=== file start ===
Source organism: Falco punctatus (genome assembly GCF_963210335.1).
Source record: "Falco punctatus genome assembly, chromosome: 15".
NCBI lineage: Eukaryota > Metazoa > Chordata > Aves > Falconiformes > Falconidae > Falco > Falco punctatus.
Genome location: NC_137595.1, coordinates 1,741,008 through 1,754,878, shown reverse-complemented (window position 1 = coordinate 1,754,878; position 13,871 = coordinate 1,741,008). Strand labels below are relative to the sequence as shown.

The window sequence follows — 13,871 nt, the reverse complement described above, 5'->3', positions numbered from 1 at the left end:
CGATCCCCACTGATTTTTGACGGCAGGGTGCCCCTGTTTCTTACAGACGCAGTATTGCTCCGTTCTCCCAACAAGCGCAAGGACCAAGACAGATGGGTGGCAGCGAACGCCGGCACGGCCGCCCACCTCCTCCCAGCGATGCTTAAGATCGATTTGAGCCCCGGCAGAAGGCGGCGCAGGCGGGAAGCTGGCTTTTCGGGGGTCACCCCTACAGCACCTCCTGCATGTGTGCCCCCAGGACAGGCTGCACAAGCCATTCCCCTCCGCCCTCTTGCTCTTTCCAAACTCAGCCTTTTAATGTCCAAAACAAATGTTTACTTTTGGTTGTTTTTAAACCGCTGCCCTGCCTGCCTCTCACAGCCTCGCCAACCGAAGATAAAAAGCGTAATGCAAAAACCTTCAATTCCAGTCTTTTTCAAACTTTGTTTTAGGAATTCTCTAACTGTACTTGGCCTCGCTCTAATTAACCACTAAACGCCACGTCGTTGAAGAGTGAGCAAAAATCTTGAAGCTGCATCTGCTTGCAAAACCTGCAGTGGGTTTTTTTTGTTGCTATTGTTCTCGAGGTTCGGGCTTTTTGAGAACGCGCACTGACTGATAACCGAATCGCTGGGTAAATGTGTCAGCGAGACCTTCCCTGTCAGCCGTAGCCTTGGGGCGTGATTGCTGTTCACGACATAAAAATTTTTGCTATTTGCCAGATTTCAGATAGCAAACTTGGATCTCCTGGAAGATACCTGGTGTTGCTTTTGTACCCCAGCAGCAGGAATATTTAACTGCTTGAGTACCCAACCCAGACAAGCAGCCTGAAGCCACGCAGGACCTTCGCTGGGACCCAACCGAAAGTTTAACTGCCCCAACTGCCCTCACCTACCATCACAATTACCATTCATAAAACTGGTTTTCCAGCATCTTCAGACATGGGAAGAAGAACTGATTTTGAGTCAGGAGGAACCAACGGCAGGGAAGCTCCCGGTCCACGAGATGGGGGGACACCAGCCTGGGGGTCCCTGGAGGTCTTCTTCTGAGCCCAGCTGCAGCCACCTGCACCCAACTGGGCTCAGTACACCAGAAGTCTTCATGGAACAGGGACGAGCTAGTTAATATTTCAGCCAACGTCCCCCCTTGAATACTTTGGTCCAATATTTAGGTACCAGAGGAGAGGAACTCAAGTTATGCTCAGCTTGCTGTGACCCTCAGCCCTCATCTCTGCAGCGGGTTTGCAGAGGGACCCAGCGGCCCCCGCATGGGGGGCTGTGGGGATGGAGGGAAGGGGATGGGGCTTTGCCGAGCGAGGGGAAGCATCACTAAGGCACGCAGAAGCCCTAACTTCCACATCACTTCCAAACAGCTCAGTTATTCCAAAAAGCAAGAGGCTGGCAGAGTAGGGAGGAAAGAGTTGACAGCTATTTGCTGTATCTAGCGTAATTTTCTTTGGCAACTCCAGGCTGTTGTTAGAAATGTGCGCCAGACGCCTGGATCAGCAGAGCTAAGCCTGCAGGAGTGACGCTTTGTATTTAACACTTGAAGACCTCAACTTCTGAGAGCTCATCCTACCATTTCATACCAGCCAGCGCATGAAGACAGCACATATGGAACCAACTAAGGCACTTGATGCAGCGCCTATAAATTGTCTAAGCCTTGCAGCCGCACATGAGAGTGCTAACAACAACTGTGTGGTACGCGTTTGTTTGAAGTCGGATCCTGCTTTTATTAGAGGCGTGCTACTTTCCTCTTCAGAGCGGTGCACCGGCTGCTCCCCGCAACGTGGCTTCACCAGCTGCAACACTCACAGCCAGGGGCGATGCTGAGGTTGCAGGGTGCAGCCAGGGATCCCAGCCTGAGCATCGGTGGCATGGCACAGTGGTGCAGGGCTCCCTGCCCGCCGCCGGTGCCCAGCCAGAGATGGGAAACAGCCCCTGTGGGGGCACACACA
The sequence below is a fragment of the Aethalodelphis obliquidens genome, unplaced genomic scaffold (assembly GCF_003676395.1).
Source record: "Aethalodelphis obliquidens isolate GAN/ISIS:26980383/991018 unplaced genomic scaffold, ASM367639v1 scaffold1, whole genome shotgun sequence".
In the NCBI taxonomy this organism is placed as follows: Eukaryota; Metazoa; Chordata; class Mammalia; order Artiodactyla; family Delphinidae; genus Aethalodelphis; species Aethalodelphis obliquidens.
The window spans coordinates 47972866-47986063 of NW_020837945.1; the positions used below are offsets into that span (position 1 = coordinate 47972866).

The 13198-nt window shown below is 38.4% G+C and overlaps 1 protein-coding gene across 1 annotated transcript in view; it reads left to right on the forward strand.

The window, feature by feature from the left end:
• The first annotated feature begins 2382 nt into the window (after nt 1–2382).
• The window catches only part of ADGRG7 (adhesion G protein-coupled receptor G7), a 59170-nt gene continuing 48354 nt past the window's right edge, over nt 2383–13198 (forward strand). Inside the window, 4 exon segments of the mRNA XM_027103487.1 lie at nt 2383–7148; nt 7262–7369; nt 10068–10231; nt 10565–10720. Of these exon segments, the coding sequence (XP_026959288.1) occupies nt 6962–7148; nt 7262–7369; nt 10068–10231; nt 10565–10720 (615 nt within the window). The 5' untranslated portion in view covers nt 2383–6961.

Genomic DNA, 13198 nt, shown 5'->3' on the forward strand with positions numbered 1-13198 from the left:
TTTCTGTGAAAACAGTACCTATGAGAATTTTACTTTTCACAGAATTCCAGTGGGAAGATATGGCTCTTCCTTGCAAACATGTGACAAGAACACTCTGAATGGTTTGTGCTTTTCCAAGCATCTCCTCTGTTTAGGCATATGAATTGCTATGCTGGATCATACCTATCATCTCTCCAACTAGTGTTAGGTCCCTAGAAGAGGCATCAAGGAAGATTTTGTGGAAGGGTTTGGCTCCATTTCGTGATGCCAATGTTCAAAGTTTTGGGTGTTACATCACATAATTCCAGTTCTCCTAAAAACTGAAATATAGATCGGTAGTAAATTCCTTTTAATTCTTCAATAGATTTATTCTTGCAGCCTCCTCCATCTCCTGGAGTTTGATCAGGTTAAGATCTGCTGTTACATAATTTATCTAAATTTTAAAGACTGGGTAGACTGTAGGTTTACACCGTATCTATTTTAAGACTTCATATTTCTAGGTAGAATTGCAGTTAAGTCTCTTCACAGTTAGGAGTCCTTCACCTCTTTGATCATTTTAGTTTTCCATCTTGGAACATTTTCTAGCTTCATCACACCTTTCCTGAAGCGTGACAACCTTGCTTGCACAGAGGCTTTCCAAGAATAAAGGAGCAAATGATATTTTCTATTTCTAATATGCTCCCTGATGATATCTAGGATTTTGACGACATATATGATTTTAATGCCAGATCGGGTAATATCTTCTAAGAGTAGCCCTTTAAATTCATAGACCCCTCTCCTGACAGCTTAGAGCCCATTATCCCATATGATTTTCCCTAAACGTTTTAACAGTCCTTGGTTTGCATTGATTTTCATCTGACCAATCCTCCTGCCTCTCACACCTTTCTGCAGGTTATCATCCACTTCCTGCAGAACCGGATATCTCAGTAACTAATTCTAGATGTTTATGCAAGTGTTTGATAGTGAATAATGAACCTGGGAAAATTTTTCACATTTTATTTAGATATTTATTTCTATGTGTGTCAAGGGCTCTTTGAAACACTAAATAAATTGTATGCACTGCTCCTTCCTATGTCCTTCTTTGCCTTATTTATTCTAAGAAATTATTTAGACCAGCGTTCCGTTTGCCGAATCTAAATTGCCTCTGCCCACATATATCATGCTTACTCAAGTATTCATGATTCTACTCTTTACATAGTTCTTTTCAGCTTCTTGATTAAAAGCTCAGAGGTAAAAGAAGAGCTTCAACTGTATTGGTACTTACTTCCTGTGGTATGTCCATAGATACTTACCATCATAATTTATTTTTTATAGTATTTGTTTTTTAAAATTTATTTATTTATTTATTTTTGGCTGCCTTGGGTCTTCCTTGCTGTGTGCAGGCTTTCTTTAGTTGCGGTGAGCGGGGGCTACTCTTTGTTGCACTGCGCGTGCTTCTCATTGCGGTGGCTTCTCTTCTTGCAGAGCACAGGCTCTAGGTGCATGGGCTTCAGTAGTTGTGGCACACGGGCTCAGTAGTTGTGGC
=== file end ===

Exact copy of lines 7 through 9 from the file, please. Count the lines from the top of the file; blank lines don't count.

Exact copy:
The sequence below is a fragment of the Aethalodelphis obliquidens genome, unplaced genomic scaffold (assembly GCF_003676395.1).
Source record: "Aethalodelphis obliquidens isolate GAN/ISIS:26980383/991018 unplaced genomic scaffold, ASM367639v1 scaffold1, whole genome shotgun sequence".
In the NCBI taxonomy this organism is placed as follows: Eukaryota; Metazoa; Chordata; class Mammalia; order Artiodactyla; family Delphinidae; genus Aethalodelphis; species Aethalodelphis obliquidens.